The sleepy cul-de-sac behind my childhood home in Alaska sat at the bottom of a long hill. One summer, with my scooter in tow, I would climb to the top of the hill and race down, reaching 10, 15 or even 20 miles per hour before I made it to the bottom. I felt like the King of the Cul-de-Sac. One Sunday afternoon, with the breeze of the hill wisping through my helmet, I took my hand off one of the handle bars to adjust my sleeve. Instead of stoically keeping my balance like the regal nine-year-old I was, I fell. Hard. My lips and knees were scraped raw, and a tooth was ground down by the asphalt. My parents rushed me to the emergency room, where my wounds were washed and I received a CT scan and several X-rays. Later that week, I went to my local pediatrician for a follow-up — and another X-ray — and my dentist, who gave me a filling for my chipped tooth. Thanks to Medicaid, we paid about 20 dollars out of pocket for these services — and that was just for gas.
Had this happened while I was on Dartmouth’s health insurance, I would have likely paid hundreds, if not thousands, of dollars for these services — leaving me hung out to dry.
The College requires all students to have health insurance that meets a “certain level” — namely comprehensive coverage in the Hanover area — according to the Dartmouth College Health Service website. The Dartmouth Student Group Health Plan offered by the College meets those minimum standards. This academic year, the premium for the plan is $4,163, half of which is waived for students receiving need-based financial aid. After receiving insurance, preventative services at Dick’s House are free to students, while students are responsible for a $250 deductible for in-network services and $500 for out-of-network services. After that, DSGHP will cover up to 90% of non-emergency services.
This system disadvantages many of the students it seeks to benefit. Low-income students who are fortunate enough to have only simple medical needs — nothing more than a cold here or there — may have to pay close to $2,100 for the premium and maybe a couple deductibles for their prescriptions. That, in itself, is cost-prohibitive. For students with more complex medical situations, the amount they pay — and struggle to cough up — grows. Many of these students may have been on Medicaid, but public health insurance rarely transfers across state lines. Additionally, New Hampshire’s eligibility rules prohibit students who are only in New Hampshire for school from receiving Medicaid, leaving most low-income students at Dartmouth ineligible.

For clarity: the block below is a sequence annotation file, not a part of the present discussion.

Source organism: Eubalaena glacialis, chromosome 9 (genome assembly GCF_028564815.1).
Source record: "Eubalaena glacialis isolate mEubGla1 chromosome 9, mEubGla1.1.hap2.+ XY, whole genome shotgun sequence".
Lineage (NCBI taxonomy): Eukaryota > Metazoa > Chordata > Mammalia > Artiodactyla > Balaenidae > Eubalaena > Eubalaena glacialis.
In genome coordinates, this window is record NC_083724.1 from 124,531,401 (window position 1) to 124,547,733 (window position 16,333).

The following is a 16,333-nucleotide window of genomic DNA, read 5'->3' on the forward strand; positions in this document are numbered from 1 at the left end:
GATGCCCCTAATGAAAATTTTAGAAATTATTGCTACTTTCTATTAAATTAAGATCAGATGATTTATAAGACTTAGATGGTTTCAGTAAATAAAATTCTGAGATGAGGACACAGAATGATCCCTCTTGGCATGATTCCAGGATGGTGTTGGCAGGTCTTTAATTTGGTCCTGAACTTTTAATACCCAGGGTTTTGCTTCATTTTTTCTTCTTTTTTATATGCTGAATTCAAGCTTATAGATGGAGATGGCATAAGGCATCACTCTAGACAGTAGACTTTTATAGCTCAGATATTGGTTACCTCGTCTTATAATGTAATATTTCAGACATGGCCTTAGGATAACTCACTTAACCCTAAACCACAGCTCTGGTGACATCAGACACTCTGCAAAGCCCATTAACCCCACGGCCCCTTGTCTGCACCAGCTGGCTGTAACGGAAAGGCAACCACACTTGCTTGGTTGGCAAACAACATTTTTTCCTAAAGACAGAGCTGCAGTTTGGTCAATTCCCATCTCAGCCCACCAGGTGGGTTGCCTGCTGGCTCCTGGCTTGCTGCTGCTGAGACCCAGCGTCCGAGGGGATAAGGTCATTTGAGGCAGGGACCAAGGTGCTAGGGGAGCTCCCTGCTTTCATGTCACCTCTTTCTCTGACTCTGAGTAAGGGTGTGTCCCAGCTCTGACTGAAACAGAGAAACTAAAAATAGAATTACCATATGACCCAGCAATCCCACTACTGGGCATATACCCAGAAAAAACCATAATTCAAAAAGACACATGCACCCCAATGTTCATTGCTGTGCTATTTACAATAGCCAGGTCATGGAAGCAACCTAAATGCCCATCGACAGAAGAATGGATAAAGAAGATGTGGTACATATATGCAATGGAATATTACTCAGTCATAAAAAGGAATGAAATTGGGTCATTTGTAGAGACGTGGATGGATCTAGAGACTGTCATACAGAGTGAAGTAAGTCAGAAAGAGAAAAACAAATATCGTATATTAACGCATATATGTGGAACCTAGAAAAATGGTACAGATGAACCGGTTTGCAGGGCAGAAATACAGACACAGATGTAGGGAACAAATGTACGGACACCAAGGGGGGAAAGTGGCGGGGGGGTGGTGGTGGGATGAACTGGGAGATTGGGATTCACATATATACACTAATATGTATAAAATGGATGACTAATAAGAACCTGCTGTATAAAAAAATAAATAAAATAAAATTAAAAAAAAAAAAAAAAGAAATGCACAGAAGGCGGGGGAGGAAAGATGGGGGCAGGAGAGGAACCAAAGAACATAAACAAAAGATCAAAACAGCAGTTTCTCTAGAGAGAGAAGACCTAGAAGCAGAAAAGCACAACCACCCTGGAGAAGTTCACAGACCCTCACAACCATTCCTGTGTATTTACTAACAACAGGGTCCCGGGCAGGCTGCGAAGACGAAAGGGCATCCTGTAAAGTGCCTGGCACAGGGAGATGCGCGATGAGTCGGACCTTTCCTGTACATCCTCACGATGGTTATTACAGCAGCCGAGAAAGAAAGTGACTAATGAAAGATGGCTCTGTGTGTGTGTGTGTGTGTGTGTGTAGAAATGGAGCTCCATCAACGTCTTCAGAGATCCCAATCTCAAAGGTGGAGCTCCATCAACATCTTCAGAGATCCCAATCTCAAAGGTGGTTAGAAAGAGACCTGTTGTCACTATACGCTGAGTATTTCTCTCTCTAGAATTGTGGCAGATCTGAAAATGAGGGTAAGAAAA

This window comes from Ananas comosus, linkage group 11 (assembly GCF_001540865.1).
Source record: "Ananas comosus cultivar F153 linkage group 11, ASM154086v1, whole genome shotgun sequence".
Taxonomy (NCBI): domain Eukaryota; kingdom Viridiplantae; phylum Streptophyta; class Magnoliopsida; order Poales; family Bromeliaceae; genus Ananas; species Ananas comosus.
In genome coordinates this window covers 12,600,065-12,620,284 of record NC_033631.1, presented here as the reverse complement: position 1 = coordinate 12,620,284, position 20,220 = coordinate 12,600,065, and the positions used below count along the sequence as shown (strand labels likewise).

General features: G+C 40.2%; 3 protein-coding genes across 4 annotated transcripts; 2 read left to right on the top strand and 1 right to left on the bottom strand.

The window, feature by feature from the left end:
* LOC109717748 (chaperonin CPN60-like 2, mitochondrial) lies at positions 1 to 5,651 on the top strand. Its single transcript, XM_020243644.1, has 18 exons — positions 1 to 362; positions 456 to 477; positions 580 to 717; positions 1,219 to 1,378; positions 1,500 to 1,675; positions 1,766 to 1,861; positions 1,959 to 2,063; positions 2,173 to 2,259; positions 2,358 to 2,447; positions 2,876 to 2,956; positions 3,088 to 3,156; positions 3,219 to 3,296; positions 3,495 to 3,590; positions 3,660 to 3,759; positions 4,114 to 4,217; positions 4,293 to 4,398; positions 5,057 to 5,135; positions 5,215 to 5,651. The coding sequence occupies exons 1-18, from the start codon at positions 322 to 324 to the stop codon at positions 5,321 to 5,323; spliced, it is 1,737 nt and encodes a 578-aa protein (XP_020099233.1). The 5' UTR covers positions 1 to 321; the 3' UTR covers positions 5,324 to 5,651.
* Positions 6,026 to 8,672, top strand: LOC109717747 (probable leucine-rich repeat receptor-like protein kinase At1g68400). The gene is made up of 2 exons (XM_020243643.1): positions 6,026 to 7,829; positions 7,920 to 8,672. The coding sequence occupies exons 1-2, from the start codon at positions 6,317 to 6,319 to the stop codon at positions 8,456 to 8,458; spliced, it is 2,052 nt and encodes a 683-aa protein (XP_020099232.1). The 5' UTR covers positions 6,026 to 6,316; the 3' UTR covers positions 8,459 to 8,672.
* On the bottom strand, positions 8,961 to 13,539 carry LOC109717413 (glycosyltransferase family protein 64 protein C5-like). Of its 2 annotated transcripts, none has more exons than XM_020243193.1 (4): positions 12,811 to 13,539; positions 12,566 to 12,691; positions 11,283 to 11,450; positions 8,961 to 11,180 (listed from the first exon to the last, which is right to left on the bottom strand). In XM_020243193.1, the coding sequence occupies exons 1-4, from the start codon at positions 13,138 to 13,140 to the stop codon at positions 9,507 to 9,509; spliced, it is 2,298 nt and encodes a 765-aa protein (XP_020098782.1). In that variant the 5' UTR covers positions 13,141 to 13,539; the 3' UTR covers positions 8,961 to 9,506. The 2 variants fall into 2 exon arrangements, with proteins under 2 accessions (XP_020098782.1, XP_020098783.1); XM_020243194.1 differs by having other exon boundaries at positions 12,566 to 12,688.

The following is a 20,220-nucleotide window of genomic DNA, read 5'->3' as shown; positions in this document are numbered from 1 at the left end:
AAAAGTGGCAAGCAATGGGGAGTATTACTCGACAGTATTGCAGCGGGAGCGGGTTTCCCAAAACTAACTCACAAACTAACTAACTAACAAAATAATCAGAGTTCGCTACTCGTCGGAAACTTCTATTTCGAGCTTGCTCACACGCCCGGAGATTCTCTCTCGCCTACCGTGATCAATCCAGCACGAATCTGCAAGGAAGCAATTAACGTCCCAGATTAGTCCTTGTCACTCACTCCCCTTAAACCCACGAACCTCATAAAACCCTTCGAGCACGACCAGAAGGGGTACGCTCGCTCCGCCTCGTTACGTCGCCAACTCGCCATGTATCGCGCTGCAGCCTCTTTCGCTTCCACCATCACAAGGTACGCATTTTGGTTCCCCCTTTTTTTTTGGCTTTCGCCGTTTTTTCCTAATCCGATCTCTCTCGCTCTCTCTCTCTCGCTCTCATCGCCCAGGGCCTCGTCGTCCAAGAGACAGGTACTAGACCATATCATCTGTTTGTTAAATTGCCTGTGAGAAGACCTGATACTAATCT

DSGHP has enough issues in covered services, and much more when considering its glaring lack of dental insurance. Students have access to the Basix Dental Savings Program, which can lower the costs of dental services — but only marginally. The two Hanover dentists that signed up for the Basix program only offer discounts of 10% and 20%, forcing students to pay the remaining 80% or 90% out of pocket. The benefits of the program are better if students go to West Lebanon or Lebanon, but the cost savings are still negligible when students don’t have reliable transportation or cannot pay upwards of $100 for preventative or emergency dental care. No other portion of the DSGHP covers dental insurance, compelling students to forgo regular dental care and preventative screenings.
To alleviate the health burdens the College’s current health insurance apparatus places on students, more comprehensive versions of the DSGHP must be made available, and full coverage should be easily accessible to eligible students. In particular, students with need-based financial aid — especially those with full-ride scholarships — should not be held responsible for any portion of their health insurance packages, including the premium, deductible and copays. Moreover, all necessary medical expenses should be covered under that plan, including dental coverage. This may seem like a big ask — especially when so many private health insurance plans do not cover dental insurance — but if the State of Alaska can do it, so can Dartmouth.
If I had Dartmouth’s insurance the summer of my scooter accident, I would never have gone to the hospital because of the prohibitive cost, putting me at risk of an undetected concussion, untreated infection or worse. At a school among the richest universities in the country, no student should have to choose between their health and their wallets. For example, students should be able to get a dental cleaning at noon and dinner at 5. A student’s health comes well before their personal and academic success. If Dartmouth is serious about maintaining both, it must commit to providing affordable, comprehensive healthcare for all its students.